I spent around 10-hours with Cosmodread and, truth be told, still haven’t seen everything it has to offer. It’s one of those types of games that you can honestly play over and over and still feel like you’re getting something a bit new and unique each time. To its credit, this is exactly what fans of this genre love—however, it absolutely does get stale after a while. Cosmodread is definitely a game for fans of roguelikes first and foremost – don’t expect a campaign-like structure.

There is of course combat in Cosmodread, but it’s far from the focus. Stealth is absolutely the preferred method most of the time here if for no reason other than your options for fighting back are painfully limited for most of the time you’ll spend aboard this dying spacecraft. That, and the enemies are absolutely relentless and deadly. Setting a trap from a distance and luring them to death is usually more effective than facing them head on.

Since White Door Games is such a small indie studio, Cosmodread predictably reuses assets liberally. Virtually every hallways looks the same, the random junk items laying out on tables like canned food containers and empty boxes are copy-pasted across the whole ship, and, on Quest, all the textures have a sort of ‘muddy’ surface layer that lacks definition. You can get lost easily in Cosmodread not just because the layout changes every time you respawn, but because every room basically looks the same.

cosmodread control room

That wouldn’t be a huge issue if the quality of the visuals was higher, but as it stands it feels a bit undercooked. It’s a few steps up from Dreadhalls, for sure, but other things I’ve seen in VR recently—even on Quest natively—are leagues beyond Cosmodread. Especially when you consider how dark the game is, you’d have hoped that would have freed up resources to render higher detail environments.

Thankfully the sound design elevates things considerably. Each enemy makes unique and distinguishable sounds and you’ll often hear them on the other side of a wall or even sometimes coming from the vents above. The disgusting, tentacle-like growth that spreads throughout the ship makes a wet and pulsating sound as it extends, letting you almost feel the tendrils that coil around your feet and stretch up the walls.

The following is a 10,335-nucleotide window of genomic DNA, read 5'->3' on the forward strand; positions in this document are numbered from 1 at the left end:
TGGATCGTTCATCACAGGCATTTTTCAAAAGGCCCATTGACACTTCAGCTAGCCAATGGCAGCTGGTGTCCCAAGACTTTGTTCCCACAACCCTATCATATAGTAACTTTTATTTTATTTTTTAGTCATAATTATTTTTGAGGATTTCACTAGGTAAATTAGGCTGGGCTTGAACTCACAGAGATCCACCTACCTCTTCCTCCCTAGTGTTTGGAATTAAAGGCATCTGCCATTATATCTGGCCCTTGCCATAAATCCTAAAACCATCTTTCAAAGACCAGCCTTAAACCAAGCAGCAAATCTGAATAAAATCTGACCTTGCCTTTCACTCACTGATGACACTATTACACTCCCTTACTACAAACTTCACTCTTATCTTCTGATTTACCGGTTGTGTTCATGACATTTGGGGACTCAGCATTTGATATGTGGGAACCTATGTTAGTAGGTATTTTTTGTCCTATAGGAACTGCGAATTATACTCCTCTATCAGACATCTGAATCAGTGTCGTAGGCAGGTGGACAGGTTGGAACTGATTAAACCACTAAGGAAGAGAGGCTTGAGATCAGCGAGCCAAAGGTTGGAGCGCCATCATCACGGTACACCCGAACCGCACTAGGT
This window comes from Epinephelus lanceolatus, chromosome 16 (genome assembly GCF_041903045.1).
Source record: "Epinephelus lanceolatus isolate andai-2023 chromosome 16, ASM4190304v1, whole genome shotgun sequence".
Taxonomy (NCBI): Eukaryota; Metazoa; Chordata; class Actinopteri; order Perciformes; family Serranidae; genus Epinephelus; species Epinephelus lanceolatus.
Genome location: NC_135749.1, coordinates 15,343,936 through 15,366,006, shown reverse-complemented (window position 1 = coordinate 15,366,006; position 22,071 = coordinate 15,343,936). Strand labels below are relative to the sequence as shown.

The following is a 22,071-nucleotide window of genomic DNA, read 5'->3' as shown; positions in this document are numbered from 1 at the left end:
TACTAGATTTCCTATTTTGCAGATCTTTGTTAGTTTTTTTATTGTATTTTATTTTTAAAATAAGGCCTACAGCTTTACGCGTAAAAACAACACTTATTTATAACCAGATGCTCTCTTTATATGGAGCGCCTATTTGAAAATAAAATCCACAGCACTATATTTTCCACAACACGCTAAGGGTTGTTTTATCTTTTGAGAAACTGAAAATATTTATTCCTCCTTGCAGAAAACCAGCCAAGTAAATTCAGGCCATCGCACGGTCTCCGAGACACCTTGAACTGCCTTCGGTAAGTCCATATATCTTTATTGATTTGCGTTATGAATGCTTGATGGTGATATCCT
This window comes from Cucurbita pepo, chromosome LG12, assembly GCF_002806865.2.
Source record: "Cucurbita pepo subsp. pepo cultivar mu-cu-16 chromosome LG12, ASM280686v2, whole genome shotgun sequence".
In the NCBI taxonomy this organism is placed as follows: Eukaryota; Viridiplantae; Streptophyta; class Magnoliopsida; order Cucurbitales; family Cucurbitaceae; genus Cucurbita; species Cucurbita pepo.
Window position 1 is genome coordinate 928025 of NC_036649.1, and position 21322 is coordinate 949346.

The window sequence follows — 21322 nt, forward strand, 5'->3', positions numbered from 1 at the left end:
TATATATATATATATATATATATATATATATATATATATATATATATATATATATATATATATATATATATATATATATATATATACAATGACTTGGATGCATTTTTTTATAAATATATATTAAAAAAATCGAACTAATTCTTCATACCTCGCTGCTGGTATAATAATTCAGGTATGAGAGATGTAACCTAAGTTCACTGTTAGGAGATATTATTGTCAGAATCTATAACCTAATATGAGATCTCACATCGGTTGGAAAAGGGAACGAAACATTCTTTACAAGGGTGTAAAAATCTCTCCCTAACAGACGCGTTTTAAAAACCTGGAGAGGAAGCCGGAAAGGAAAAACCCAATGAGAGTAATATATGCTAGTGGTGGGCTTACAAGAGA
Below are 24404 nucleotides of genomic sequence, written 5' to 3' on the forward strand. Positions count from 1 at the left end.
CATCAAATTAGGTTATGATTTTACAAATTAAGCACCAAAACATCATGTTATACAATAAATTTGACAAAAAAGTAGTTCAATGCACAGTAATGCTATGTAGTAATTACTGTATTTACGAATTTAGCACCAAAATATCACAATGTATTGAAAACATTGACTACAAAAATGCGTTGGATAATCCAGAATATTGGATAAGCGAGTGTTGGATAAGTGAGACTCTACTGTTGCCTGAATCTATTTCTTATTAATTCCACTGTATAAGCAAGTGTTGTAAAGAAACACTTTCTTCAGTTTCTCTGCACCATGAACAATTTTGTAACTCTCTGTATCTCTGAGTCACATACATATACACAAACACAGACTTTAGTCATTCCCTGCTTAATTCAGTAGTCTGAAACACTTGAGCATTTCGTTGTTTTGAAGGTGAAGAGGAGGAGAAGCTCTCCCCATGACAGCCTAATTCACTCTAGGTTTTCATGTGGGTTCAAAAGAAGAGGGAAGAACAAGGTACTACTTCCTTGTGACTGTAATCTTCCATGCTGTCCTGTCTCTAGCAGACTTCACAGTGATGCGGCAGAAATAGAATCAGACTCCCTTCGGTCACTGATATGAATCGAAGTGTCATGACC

Honestly, it’s some of the most effective 3D audio I’ve ever heard in a VR game and is a great reminder of just how important and impactful great sound design is for immersion.

Once you advance far enough into the ship, when you die, you’ll unlock different modifiers that can be used to alter your next run. For example, you could opt to start out with zero weapons (not even the basic crossbow) or choose to double your inventory space in exchange for lopping off a chunk of your health bar. There are tons of modifiers like this to help spice things up and keep it interesting beyond just a new map layout each time.

Cosmodread Review – Final Verdict

Cosmodread is a worthy successor to the cult-classic grandfather of VR horror games, Dreadhalls. Although it doesn’t do a whole lot to push the genre forward in many meaningful ways, it absolutely nails the suffocating terror, incredibly immersive atmosphere, and unnerving tension that makes VR horror so powerful. Visually it leaves a bit to be desired and can get repetitive due to its roguelike design, but it’s still a supremely effective and harrowing experience that all fans of spooky space adventures should absolutely check out.


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For more on how we arrived at this score, read our review guidelines. This review was conducted using a digital pre-release version of the game on a Quest 2 headset.

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Cosmodread is available starting today for $15 on Steam for PC VR, the Oculus Rift store, Viveport, and the Oculus Quest store.

For more on Cosmodread, check out the game’s official website.